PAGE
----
CELLPHONE!!!!  TOTALLY NECESSARY FOR COMMUNICATION & FINDING A FLAT – if you need to that is.  Virgin Mobile seems to be the cheapest (we’ll see though!)  at $50 which I got from the Cateraqui Centre (a good indoor shopping mall about 1/2 an hour bus ride away from town), others are about $160.  Again, ask at the Int Centre where the stores are.


You’ll get info from the int centre, but just in case the one’s I’ve been using are:


Everyone I’ve met is only staying 4 months (1 semester) and people are rushing into getting a flat.  I almost did and almost made a mistake.  The annoying thing is that as it gets closer to term-time, only now are students advertising spare rooms where you can visit the actual people in the flat so you get an idea of who you’re moving in with.  If you don’t mind you won’t have a problem, there’s plenty available, and people keep saying there are more houses than students, so that should be reassuring! 🙂


I got a Canadian Bank Account!!!  Felt very grown up when I sauntered in with my travellers’ cheques, passport and Study Permit to open a foreign account.  I have to say it gave me a bit of a buzz!  You don’t have to get one or anything, it’s just better for me and the TD Canada Trust has ATMs around campus – very handy.  Also, the cheques they give you make giving a deposit easier.  I’ve also seen an outdoor movie – The Aristocats – which was AWESOME!!!  And there’s a Jazz Festival on this weekend, too, there’s so much going on!!

Anyway, my tea is long-finished, stomachs are rumbling, and my friends and I are on our way to find somewhere for dinner…I’m off to listen to some Jazz!! 🙂 xx


Pre-Californian Dreams

Having got a lot of things in order I thought this would be the perfect time to fill everyone in on my experiences with
  • Getting visa for travel to California
  • Selecting courses at UCSB (Univerisity of California, Santa Barbara)
  • Finding housing

So, getting visa as you’ve probably read from the other blogs, it isn’t that big a deal. I realise it’s easier said than done, but as long as you have the necessary documents ready (see Visa Information), there’s no reason for them to reject your application. The interview which you’ll have to attend either in London or Belfast is actually a 5 min affair where they’ll ask you very general questions like “Have you ever been to the US before?” and “Purpose of your current visit?” Also, be prepared to wait for at least 2 hours before you actually give an interview so have a book/newspaper ready! Also, if you have a passport from a different country it is recommended that you go back to your home country and apply there.  This rule did apply to me as I actually have an Indian passport and as I was holidaying in India for 4 weeks of this summer, I actually got my J1 visa processed in Mumbai. The procedure was exactly the same as that in London, and I got my passport back with the J1 visa stamped on the very same day! Basically, don’t worry or stress about the visa procedure at all! It’s tedious to say the least but it’s one of those things you just have to do! Your stress is better spent on things like “do I need a pair of cool sunglasses” or “what clothes should I pack”….kidding!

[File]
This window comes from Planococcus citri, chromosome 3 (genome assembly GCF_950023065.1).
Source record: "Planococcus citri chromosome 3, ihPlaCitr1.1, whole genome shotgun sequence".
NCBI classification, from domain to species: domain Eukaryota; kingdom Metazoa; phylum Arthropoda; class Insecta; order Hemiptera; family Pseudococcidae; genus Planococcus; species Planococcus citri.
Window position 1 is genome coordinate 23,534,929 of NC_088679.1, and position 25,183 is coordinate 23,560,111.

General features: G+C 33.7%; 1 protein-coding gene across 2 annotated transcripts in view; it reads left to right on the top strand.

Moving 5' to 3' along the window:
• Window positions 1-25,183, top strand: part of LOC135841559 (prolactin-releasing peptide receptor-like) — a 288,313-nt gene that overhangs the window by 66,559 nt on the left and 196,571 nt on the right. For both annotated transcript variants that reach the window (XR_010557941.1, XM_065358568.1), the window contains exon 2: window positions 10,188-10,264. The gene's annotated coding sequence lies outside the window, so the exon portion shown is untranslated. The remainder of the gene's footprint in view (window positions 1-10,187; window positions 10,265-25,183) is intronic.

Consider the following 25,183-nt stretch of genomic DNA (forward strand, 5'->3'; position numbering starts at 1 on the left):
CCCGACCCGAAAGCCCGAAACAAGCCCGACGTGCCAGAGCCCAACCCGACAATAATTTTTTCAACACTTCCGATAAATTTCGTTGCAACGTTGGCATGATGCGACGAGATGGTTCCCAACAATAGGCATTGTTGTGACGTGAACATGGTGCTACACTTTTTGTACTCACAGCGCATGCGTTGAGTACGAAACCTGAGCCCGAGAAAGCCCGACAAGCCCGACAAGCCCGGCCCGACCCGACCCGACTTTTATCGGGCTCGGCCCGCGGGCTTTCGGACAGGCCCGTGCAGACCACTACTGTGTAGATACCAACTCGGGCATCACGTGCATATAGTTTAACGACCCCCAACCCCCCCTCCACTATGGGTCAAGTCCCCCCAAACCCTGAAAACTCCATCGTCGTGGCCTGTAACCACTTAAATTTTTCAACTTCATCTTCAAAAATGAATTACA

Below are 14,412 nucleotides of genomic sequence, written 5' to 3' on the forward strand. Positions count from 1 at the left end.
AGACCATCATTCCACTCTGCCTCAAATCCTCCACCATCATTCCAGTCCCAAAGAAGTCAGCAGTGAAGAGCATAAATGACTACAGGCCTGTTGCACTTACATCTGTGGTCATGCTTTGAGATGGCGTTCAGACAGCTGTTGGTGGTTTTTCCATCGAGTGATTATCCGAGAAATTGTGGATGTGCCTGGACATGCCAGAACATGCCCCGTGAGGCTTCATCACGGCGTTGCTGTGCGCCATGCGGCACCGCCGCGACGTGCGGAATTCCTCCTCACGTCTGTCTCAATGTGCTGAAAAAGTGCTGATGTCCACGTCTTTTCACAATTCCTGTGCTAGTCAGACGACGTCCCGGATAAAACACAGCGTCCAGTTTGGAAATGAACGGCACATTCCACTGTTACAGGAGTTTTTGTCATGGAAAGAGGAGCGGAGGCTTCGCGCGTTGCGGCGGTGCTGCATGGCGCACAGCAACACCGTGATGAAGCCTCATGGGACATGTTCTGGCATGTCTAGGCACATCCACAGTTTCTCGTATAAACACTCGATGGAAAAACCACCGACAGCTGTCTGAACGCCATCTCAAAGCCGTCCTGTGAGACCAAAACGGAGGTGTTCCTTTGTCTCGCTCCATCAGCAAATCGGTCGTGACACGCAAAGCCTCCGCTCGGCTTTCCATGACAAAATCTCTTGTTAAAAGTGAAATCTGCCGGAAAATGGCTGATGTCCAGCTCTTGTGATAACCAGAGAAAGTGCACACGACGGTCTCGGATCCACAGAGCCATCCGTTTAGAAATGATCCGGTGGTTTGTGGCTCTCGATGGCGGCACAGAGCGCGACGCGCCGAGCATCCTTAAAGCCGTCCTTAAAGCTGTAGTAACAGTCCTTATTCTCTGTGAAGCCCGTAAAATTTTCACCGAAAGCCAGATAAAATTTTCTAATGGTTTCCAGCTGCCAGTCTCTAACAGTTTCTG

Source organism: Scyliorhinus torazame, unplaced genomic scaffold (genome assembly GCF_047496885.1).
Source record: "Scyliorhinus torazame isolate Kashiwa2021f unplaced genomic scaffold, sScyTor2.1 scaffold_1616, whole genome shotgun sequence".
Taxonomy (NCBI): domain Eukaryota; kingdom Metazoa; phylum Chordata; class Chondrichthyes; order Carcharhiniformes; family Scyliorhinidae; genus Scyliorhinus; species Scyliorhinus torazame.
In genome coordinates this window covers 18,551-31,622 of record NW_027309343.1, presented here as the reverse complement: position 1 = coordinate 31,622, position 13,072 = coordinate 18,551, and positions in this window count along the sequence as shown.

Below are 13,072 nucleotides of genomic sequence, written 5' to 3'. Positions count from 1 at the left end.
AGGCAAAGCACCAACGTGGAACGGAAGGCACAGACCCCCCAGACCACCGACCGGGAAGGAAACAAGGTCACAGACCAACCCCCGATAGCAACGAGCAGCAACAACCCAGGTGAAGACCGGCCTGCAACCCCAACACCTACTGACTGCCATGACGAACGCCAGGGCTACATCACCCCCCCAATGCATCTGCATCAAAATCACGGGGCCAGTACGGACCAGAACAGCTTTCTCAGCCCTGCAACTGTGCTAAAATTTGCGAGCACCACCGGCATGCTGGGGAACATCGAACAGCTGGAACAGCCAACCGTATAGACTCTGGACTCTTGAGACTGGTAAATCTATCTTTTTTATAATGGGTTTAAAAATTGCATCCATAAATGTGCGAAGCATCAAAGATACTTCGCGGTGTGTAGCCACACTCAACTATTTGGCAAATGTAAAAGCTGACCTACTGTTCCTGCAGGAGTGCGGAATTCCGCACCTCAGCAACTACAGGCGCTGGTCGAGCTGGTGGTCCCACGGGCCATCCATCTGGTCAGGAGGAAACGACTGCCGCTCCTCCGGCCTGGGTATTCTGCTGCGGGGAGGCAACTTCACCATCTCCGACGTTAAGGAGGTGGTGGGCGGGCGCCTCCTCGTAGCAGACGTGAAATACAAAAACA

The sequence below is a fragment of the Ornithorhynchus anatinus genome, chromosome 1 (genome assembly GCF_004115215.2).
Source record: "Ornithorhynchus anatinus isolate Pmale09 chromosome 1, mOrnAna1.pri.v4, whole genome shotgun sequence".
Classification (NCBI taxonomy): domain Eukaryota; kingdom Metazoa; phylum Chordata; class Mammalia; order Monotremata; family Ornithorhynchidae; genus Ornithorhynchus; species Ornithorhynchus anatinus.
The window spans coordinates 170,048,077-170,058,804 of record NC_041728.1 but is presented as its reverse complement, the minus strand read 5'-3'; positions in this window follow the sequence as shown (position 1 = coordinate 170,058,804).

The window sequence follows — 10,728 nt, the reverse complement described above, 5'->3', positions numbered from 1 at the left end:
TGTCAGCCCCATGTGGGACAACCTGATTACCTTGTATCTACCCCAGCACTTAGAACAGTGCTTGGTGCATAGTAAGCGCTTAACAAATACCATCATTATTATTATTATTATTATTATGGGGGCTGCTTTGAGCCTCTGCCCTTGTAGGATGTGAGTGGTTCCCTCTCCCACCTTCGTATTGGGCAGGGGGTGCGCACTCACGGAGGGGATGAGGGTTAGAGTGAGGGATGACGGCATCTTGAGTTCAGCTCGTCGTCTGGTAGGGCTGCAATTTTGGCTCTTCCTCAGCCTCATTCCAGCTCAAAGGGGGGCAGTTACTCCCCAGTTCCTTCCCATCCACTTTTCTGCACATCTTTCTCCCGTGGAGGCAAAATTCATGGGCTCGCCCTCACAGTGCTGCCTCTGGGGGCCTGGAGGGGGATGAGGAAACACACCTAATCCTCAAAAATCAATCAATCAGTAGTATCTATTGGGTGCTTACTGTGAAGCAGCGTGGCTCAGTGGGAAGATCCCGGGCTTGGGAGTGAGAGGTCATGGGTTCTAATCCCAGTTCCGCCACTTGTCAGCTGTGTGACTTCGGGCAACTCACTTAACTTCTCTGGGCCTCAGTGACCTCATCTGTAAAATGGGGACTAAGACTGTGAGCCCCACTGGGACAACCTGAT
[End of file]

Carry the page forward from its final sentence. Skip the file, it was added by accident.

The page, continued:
Right, let’s move on to the issue of choosing courses at the institution abroad. For psychology students who plan to do their 3rd year abroad, please refer to Dr Frank Pollick’s website. This provides full details on which institutions you can apply to as well as what courses you should sign up for. Now, obviously this site cannot be updated every year as all the institutions abroad are continuously updating/removing/renaming their courses, so it should serve as a guide as opposed to God’s word 😉

Students from other departments may have similar websites created by their respective lecturer in charge of Study Abroad Students. At this stage, all I can say is, it really does help to be proactive about finding and adding compatible courses by liaising between the International Coordinator in your department at Glasgow and the International Advisor at the institution abroad. You’ll generally find that the advisors abroad are really friendly people who are more than willing to help in any way they can. As for me, I really started stressing when I saw that the courses offered abroad didn’t match up with what we’d been told to sign up to at Glasgow. I immediately started emailing the psychology dept at UCSB and was soon put in touch with the undergraduate advisor there. She very kindly explained the procedure for adding courses via the UCSB Gold system, which is similar to websurf. She also suggested alternative courses that could easily substitute the ones that were not being offered for this academic session. I discussed these suggestions further with Dr. Pollick and we eventually worked out a schedule that could work. Be prepared for some serious emailing 😉